Romania: he ain’t heavy…

Over the last decade, the world’s been going crazy for collaborative novels. Whether it’s ambitious, international ventures such as Penguin’s abortive A Million Penguins blog or lighthearted projects between two or three people, more and more writers are taking advantage of the opportunities the internet offers to work together.

Joining forces with a writer you’ve never met before is one thing, but what about working with someone you’ve known all your life? How would you pick your way through the labyrinth of your relationship to produce something intelligible and entertaining for a reader who’s never met you and knows nothing of the thousand jokes, frustrations and secrets you’ve built up between you over your time on Earth?

It sounds like a minefield to me, so when Bucharest UN Information Centre officer Cristina got in touch through a friend to recommend The Baiut Alley Lads by award-winning author Filip Florian and his younger brother Matei, I had to see how they’d tackled it.

Set in the 1970s and 1980s during the communist era, the novel paints a powerful picture of life in a totalitarian society as seen through children’s eyes. The brothers play versions of themselves in the book, narrating alternative chapters and frequently casting the reader in the role of parent/referee as they correct and challenge each other’s versions of events. ‘What guarantee do I have, as a younger brother, that Filip is not mixing everything up again?’ laments Matei at one point.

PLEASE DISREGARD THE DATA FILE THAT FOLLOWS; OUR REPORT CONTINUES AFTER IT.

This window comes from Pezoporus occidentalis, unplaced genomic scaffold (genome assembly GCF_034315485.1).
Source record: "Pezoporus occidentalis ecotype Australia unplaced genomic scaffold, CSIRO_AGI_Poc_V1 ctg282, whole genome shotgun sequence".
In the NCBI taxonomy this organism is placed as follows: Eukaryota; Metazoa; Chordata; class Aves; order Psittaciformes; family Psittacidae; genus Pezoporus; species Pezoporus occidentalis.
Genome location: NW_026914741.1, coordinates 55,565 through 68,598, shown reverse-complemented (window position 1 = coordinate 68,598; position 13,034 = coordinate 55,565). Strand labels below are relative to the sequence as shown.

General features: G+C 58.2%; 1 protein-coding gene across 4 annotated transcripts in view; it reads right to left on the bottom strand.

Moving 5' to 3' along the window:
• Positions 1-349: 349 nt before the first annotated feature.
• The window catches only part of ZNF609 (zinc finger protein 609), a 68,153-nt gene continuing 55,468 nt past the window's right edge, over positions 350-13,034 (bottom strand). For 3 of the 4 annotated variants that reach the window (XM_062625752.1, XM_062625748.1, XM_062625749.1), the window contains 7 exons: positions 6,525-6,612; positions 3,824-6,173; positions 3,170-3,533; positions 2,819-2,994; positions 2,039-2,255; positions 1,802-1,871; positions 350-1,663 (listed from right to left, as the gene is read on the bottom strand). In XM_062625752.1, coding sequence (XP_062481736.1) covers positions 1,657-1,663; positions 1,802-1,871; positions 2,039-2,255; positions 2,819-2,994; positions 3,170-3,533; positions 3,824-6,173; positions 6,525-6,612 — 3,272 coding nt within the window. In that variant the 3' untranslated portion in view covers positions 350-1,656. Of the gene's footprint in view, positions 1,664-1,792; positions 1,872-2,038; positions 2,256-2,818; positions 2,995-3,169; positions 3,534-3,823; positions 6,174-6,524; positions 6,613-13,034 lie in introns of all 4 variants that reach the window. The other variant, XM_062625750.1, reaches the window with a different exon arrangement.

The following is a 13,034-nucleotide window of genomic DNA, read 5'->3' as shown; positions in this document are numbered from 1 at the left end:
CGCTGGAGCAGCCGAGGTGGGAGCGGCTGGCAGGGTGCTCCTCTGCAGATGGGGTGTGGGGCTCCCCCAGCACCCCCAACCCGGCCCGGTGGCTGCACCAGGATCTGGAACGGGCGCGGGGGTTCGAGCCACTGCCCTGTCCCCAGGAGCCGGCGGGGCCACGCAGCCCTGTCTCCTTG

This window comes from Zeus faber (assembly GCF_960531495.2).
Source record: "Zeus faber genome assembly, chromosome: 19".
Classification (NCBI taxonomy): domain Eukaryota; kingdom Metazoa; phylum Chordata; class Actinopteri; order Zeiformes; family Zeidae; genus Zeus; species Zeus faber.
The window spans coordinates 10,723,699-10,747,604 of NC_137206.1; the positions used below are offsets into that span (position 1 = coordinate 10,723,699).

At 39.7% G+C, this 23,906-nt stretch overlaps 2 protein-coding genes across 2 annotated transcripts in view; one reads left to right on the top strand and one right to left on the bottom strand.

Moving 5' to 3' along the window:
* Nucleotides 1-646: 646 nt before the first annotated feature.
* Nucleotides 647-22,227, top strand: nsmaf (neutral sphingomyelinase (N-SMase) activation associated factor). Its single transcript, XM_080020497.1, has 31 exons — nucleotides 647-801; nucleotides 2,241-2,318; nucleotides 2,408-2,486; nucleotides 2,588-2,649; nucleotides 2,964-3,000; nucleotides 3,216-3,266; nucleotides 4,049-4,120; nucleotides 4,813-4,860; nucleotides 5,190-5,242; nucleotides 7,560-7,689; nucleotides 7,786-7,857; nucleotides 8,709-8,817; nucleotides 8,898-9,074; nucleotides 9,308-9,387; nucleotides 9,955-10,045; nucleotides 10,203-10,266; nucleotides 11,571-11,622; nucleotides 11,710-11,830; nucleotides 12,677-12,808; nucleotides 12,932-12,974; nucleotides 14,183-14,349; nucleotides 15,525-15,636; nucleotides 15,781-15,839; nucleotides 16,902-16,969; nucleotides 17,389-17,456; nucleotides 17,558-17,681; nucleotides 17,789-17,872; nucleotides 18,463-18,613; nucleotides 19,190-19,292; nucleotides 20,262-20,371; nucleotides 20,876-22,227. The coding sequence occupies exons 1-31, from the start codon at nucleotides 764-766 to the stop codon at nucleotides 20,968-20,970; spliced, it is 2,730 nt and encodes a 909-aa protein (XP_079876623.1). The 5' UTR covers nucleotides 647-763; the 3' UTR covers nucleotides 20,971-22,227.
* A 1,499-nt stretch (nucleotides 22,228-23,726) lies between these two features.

This playful combativeness is nowhere more apparent than in the brothers’ accounts of the make-believe worlds they retreat into when reality becomes too grim. In a universe where ‘trolleybuses really could change into bison’ and fantastical events make ‘the world stir from its givenness’, anything can happen and there can be no definitive version of truth. ‘Brothers can write a book together, but they cannot meet the same angels and pixies at the same time’, observes Filip.

This fluidity of truth crashes up against the rigid structures of the regime with surprising and often joyful results. Unconcerned by Communism, except where it touches their own lives, the boys see politics as a matter of whether or not you are allowed to play in goal or buy sweets. Instead of the Homeland and the Party, there are the crosspatch school teacher and the peaked cap of the officer who visits their mother.

Now and then, the free movement of the narrative between imagined, ‘real’, past and present worlds can be disorientating. For a British reader with little knowledge of Romanian history like me, this was compounded by my ignorance of a lot of the events sketched into the background. With my cultural compass of very little use, it was difficult to relax into the flow of the narrative as I was continually straining to catch references on and beyond the edge of my awareness.

This of course was one of the book’s joys too. It opened a closed world and brought the reality of life there home to me. I came away with a huge admiration for the skill of both Florians and a fresh respect for what collaborative art can achieve.

Hmmn. I wonder if either of the brothers Morgan would be up for a joint venture…

The Baiut Alley Lads by Filip & Matei Florian, translated from the Romanian by Alistair Ian Blyth (University of Plymouth Press, 2010)